Recovery of CSS Georgia remains in progress after 150 years in Savannah River

Jeffrey Pardee, Panamerican diver tender, examines diver James Duff’s equipment and topside air supply during an initial dive event Jan. 22, 2015, on the Savannah River near Old Fort Jackson. Duff, a Panamerican diver and maritime archaeologist, used a rope to connect sections of the CSS Georgia wreck site scuttled on the river floor.  A network of ropes connects wreck site artifacts and assists divers to navigate through the murky underwater floor of the Savannah River. CSS Georgia recovery is the first action begun under the construction phase of the Savannah Harbor Expansion Project (U.S. Army Corps of Engineers photo by Chelsea Smith.)

Jeffrey Pardee, Panamerican diver tender, examines diver James Duff’s equipment and topside air supply during an initial dive event Jan. 22, 2015, on the Savannah River near Old Fort Jackson. Duff, a Panamerican diver and maritime archaeologist, used a rope to connect sections of the CSS Georgia wreck site scuttled on the river floor. A network of ropes connects wreck site artifacts and assists divers to navigate through the murky underwater floor of the Savannah River. CSS Georgia recovery is the first action begun under the construction phase of the Savannah Harbor Expansion Project (U.S. Army Corps of Engineers photo by Chelsea Smith.)

Recovering the CSS Georgia ironclad scuttled on the Savannah River floor marks the beginning of the construction phase of the Savannah Harbor Expansion Project.

Col. Thomas Tickner, Savannah District commander, will host a kick-off event Jan. 29 at Old Fort Jackson in Savannah to commemorate the launch of SHEP’s construction phase.

“This marks a major milestone toward making this harbor more efficient,” Tickner said. “It is the key to unlocking so much of the infrastructure already built or planned for the next generation.”

Since Confederate forces sunk the vessel to prevent Union capture in 1864, the Georgia lay imbedded in the Savannah River floor, only occasionally being disturbed by harbor operations over the years.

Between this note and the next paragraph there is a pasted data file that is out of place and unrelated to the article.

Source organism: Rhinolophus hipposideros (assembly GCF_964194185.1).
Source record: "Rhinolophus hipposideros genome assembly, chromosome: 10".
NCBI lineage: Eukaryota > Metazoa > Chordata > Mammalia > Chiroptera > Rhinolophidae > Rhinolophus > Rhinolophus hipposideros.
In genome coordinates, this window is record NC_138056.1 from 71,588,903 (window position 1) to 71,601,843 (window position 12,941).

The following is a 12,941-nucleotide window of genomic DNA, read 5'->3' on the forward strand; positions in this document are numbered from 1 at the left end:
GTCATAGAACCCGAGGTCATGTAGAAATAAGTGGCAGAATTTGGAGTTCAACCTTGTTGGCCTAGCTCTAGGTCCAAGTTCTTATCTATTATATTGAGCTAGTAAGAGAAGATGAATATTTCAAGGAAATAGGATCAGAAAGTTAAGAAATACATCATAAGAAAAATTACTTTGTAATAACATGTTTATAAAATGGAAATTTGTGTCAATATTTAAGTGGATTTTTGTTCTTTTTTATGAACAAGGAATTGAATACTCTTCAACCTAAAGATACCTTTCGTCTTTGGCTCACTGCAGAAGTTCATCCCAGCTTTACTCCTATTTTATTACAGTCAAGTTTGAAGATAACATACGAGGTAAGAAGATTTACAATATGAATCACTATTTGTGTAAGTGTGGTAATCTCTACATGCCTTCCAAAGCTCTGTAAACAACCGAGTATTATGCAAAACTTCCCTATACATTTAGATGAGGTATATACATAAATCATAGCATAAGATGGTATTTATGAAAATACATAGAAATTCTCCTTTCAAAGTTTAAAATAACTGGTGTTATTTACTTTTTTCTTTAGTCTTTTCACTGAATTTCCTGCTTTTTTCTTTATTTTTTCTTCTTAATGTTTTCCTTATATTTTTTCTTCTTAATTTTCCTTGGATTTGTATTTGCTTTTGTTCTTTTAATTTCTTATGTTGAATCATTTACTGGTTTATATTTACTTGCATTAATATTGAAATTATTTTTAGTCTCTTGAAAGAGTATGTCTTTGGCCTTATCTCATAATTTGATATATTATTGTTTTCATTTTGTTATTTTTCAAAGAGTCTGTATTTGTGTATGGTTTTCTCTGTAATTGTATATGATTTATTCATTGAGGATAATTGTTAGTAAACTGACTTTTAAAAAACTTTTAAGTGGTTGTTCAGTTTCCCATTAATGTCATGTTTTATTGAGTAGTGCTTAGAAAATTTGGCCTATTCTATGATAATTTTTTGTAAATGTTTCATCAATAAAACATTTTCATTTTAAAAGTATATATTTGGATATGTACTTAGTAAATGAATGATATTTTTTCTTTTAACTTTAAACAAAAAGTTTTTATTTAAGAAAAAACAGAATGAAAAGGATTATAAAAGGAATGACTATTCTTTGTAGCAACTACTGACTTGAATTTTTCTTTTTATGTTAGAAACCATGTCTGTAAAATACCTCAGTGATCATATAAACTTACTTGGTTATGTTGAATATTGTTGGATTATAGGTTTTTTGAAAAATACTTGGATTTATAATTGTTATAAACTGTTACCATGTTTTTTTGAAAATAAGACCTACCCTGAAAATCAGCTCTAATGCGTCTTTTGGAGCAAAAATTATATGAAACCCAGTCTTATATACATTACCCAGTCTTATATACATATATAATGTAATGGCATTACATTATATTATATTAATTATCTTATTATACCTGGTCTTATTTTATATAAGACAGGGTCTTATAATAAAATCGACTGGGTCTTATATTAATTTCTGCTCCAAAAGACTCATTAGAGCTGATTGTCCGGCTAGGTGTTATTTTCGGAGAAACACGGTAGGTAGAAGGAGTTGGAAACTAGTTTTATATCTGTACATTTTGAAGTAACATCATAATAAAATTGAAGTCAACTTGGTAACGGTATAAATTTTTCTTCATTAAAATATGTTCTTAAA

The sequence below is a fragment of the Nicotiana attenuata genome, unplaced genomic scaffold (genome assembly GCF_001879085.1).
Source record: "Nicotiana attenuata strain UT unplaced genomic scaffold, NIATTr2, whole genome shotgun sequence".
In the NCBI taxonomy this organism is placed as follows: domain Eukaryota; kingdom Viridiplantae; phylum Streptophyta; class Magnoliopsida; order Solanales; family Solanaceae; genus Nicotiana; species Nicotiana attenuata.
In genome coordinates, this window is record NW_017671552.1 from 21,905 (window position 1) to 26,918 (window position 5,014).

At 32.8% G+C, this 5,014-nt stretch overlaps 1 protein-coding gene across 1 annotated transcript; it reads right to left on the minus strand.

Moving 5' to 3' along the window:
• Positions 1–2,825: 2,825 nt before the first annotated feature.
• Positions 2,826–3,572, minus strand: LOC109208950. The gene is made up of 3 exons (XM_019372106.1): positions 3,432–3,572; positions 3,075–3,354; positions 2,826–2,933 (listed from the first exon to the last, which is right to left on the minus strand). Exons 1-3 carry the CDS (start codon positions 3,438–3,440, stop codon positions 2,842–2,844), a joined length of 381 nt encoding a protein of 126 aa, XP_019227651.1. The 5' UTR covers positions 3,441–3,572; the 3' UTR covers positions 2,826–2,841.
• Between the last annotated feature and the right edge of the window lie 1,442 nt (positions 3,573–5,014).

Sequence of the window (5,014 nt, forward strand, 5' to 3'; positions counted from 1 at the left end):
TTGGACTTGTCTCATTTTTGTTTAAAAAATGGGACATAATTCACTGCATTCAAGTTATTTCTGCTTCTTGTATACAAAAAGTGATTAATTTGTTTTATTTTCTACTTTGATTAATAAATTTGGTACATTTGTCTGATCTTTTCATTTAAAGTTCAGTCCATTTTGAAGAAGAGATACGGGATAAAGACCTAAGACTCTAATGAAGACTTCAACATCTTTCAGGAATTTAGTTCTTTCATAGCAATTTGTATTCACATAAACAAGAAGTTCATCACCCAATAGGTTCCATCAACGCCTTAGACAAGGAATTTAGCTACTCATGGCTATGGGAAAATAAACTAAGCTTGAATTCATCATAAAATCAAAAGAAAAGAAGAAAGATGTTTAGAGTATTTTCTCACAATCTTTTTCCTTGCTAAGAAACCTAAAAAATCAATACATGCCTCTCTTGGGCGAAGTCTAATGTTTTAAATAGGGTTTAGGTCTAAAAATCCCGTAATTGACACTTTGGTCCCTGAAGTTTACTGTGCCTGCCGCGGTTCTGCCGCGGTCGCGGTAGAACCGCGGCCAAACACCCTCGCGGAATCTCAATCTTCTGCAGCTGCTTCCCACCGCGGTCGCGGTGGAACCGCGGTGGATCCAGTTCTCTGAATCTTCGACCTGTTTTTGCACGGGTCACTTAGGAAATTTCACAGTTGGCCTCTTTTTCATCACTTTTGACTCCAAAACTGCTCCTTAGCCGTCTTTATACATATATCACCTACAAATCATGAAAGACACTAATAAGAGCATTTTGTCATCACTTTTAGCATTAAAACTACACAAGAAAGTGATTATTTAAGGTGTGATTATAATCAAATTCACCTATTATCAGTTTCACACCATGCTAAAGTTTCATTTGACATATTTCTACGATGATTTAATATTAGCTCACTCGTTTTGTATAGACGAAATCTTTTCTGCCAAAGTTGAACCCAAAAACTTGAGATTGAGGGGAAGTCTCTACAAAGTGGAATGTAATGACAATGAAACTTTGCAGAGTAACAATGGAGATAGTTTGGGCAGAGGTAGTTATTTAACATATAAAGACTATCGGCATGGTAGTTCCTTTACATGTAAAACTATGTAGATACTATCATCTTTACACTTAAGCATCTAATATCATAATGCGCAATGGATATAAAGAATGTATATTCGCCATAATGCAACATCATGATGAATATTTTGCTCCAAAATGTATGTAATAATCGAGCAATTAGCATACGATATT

Following the kick-off event, archaeologists will employ archaeological field methods to recover and preserve the remains of the Georgia. The work encompasses artifact analysis, conservation and a final technical report upon the completion of analysis, said Corps’ archaeologist Julie Morgan.

Five phases of the recovery project will include an archaeological phase, large artifact and casemate recovery, mechanized recovery, archaeological clearance of the wreck site, and reburial of select artifacts and casemate sections. The full data recovery project will span several years, Morgan said.

The approximately five-month archaeological phase entails mapping, tagging artifacts, excavating test units and recovering small artifacts. The second phase involves the U.S. Navy Supervisor of Salvage and Diving (SUPSALV) to recover unexploded ordnance, large artifacts and any remaining casemate recovery, she said.

Artifact and vessel component conservation will be dictated by priorities and options for display and long-term curation. The Naval History and Heritage command (NHHC) will validate the redeposit and burial of the majority of larger recovered casemate sections along with wood fragments, disarticulated railroad iron, and miscellaneous redundant artifacts. All artifacts and vessel remains will be documented prior to reburial, she said.

“Care will be taken during the reburial process to ensure the surviving remains of CSS Georgia’s casemate are preserved, protected, and accessible in the event that future priorities and available funding make removal, conservation, reconstruction and display possible,” Morgan said.

Undertaking the SHEP requires data recovery of the Georgia before harbor expansion construction activities begin at the wreck site. The Corps will provide for inventory of the collection, conservation of the artifacts, and transport of the conserved artifacts to the curation repository chosen by the U.S. Navy.

The Corps also partners with the Conservation Research Laboratory at Texas A&M University to conserve selected artifacts and casemate sections. The U.S. Navy owns the designated “captured enemy vessel” and is the federal agency responsible for the wreck site remains.

The Savannah District awarded the initial contract for recovery of the CSS Georgia to Dial Cordy and Associates of Jacksonville, Florida. Panamerican Consultants of Memphis, Tennessee will conduct field work.

Previous recovery work occurred in November 2013 when archaeologists working for the Corps, aided by divers and salvage operations teams from the U.S. Navy, retrieved a 64-square foot section of the Georgia from the bottom of the Savannah River.

The small portion removed in November 2013 allowed archeologists to assess the condition of the remainder of the ship, according to Morgan, and ensure the team follows protocols from the National Historic Preservation Act of 1966.

~Chelsea Smith, Public Affairs Specialist
With contributions made by George Jumara

About US Army Corps of Engineers Savannah District

The U.S. Army Corps of Engineers Savannah District oversees a multi-million dollar military construction program at 11 Army and Air Force installations in Georgia and North Carolina. We also manage water resources across the Coastal Georgia region, including maintenance dredging of the Savannah and Brunswick harbors; operation of three hydroelectric dams and reservoirs along the upper Savannah River; and administration of an extensive stream and wetland permitting and mitigation program within the state of Georgia. Follow us on Twitter @SavannahCorps and on Facebook.com/SavannahCorps
This entry was posted in Navigation, Savannah Harbor and tagged , , , , , , , , , , , , , , , , , , , , , , , , , , , , , , . Bookmark the permalink.